Biff Bam Pop’s It’s All Connected: Golden Glitter & An Underlying Darkness-The Legacy of Tony Stark In The MCU (Part 1)
The main purveyors of superhero stories are, of course, the comic book publishers, large, medium and small. Marvel Comics, arguably the most globally successful of those creators, has birthed no fewer than a grandiose thirty-four films over the last decade and a half, with two more set to be released later this very calendar year. The most eagerly anticipated of those yet-to-be seen films must be Avengers: Age of Ultron (2015), a film whose original garnered over $1.5 billion in box office receipts in 2012.
That’s a tidy sum for movie that had an approximate budget of $220 million. And that bottom line doesn’t include the lucrative franchise offerings of licensed toys, video games, magazines and all the ancillary products featuring the Marvel Comics characters of Captain America, the Hulk, Nick Fury and Thor.
Yes, everyone loves a superhero. And these days, everyone loves the character of Tony Stark, the superhero known around the globe as Iron Man.
Brilliantly played with zest and aplomb by actor Robert Downey Jr., Tony Stark, the Iron Man, is known as the quick thinking, fast-talking, faster acting, mustachioed playboy with a golden ticket in the form of his parentage, as well as an all-important golden suit of high-tech armor.
But beyond his humorous quips, his intrinsic glamour and his numerous heroic deeds, there lays a dark lining to the legacy of everyone’s favourite, shining character. It is a legacy that Tony Stark has both inherited and, in fact, cultivated, through his own personal failings.
And so much good and bad in the Marvel Cinematic Universe exists because it.
Biff Bam Pop Exclusive: 5 Questions With Peter David + A Preview Of The Dark Tower: The Drawing of the Three – The Prisoner Issue 2
Legendary comic scribe Peter David is just that – a legend, thanks to defining runs on the Incredible Hulk and X-Factor, to name just two. For the past seven years, he’s been writing the Marvel adaptation of Stephen King’s seminal The Dark Tower series of books, alongside noted Dark Tower authority and King colleague Robin Furth. We had the chance to talk to Robin a few years ago, at the time of the release of the first Dark Tower Omnibus, and now, with we’ve got Peter David, who answered five questions about the series The Dark Tower: The Drawing of the Three – The Prisoner, which tells of the early days of future ka-tet member Eddie Dean. The first issue was absolutely stellar for this Dark Tower devotee, full of familiar characters, great storytelling and easter eggs. So take a taste of what awaits you at the Dixie Pig.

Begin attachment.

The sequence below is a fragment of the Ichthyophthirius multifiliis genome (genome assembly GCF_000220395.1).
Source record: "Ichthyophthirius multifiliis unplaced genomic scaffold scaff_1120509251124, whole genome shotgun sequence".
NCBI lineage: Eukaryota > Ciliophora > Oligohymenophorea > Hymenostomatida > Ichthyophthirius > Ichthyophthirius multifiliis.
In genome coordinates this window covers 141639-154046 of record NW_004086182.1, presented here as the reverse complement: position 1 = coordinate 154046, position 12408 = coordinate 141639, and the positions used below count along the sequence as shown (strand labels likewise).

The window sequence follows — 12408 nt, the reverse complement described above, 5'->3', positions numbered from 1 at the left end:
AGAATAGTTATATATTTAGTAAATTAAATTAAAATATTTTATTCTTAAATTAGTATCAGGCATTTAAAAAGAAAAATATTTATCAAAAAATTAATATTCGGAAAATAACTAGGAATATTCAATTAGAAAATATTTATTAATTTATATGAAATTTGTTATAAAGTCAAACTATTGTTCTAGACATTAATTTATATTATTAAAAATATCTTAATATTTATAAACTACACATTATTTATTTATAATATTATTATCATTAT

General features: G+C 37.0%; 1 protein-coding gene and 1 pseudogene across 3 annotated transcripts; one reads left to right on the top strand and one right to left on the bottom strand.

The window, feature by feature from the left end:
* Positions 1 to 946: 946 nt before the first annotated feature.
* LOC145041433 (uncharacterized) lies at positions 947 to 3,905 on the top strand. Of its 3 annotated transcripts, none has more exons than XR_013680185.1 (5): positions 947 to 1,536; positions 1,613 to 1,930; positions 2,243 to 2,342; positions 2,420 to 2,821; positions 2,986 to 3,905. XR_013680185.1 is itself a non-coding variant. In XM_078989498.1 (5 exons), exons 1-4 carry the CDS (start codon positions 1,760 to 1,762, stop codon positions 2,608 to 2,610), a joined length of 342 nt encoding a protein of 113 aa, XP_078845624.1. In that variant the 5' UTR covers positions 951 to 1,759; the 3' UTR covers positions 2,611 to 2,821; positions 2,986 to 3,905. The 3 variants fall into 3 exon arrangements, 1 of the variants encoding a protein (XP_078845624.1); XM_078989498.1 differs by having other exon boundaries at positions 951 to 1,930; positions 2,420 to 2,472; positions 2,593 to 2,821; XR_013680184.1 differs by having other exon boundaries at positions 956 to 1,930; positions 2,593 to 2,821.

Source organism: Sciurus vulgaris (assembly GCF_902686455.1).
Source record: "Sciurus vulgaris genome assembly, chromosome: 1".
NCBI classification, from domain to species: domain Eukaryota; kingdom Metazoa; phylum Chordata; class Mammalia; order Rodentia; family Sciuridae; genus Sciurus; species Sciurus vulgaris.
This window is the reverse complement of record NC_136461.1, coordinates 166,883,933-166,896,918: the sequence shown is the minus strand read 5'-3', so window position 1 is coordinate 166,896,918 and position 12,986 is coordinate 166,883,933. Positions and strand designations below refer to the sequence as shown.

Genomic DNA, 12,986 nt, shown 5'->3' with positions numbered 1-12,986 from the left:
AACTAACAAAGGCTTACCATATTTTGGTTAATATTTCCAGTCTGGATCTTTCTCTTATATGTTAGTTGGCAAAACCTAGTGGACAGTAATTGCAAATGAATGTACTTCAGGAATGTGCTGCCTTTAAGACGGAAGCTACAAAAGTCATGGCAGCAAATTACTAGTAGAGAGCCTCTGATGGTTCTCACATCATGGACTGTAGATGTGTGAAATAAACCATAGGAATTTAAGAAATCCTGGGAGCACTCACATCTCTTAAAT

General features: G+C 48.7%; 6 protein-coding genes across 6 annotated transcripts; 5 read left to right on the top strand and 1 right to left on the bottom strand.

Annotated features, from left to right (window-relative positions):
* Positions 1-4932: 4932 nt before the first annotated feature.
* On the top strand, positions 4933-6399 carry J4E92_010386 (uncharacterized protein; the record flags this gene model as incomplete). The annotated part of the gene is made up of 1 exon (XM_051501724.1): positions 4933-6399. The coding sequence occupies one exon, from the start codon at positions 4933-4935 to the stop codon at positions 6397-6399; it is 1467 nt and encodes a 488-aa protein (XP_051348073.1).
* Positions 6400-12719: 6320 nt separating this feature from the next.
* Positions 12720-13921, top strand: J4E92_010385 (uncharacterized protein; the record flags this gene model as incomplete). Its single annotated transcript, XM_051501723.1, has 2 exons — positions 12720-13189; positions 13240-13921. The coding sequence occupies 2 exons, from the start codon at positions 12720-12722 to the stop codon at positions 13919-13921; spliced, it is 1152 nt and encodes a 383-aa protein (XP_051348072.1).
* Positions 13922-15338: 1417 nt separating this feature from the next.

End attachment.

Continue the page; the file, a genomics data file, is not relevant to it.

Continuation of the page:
Peter David: I’m reasonably sure it came into being because of me. I was in Jacksonville, Florida, a year and a half ago, recovering from a stroke, and Steve was kind enough to come visit me. He drove five hours to come up and spend an hour and a half at the facility with me. And while he was there, I told him–quite honestly–that fans kept asking when we were going to stop adapting book two. That they were anxious to see Eddie Dean and the others and continue Roland’s adventures. And Steve said, “Really?” And I said “Yeah.” And Steve said, “We should do that, then.” A month later I got a call from my former editor Bill Rosemann and he said, “Guess what? We’re back!” So thank God I had a stroke!
Andy Burns: One aspect of the first issue I really enjoyed was that a newcomer could pick up the issue and be immediately engaged, while Dark Tower devotees get to see familiar places or concepts. How different is the approach to this series from previous Dark Tower comics? Read the rest of this entry
By the end of this weekend we’ll probably all have seen the third installment of the Iron Man film series, Iron Man 3. The armored avenger seems to be more popular now than ever before. He wasn’t always this popular though, even to comics fans.
When I was a wee one, I didn’t even know who Iron Man was, beyond the guy in the armor in the Avengers. My very first impression of him, my first comic book with him in it… was a wild one. It was a comic that showed me a whole different side of Iron Man, or at least in the memory of a six year old boy. I’ll be back after the jump with my memories and thoughts on The Incredible Hulk #131 from 1970.
Every other week, Jason Shayer will highlight an issue or a run of issues pulled from the horde of comic book long boxes that occupy more room in his house than his wife can tolerate. Each of these reviews will delve into what made that issue or run significant as well as discuss the creative personalities behind the work. “Long Box” refers to the lengthy, white cardboard boxes most comics find themselves stored within – bagged, alphabetized and numerically ordered.
This “Special Abnormally Large Size Issue!” of the Incredible Hulk is another classic of the 1980s. Not only was it the climax and culmination of writer Bill Mantlo’s two year storyline featuring Hulk with Banner’s intellect, but it also kicks off a bold new direction for the Hulk.
Find out more after the jump!
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I think Joss Whedon owns a shawarma franchise. But I get ahead of myself.
There were a bunch of ways to watch The Avengers opening day. Okay, a bunch of legal ways. You could go see it during the normal evening hours on the Friday it opens. You can go to the Friday midnight screening. Or you could attend a marathon screening of all the films in the Avengers series, followed by a midnight premier.
The experience was definitely a unique one. I met with a group of friends at a local Denny’s for breakfast (it was convenient to the theatre as much as anything else).
Following that, it was fifteen hours of film madness.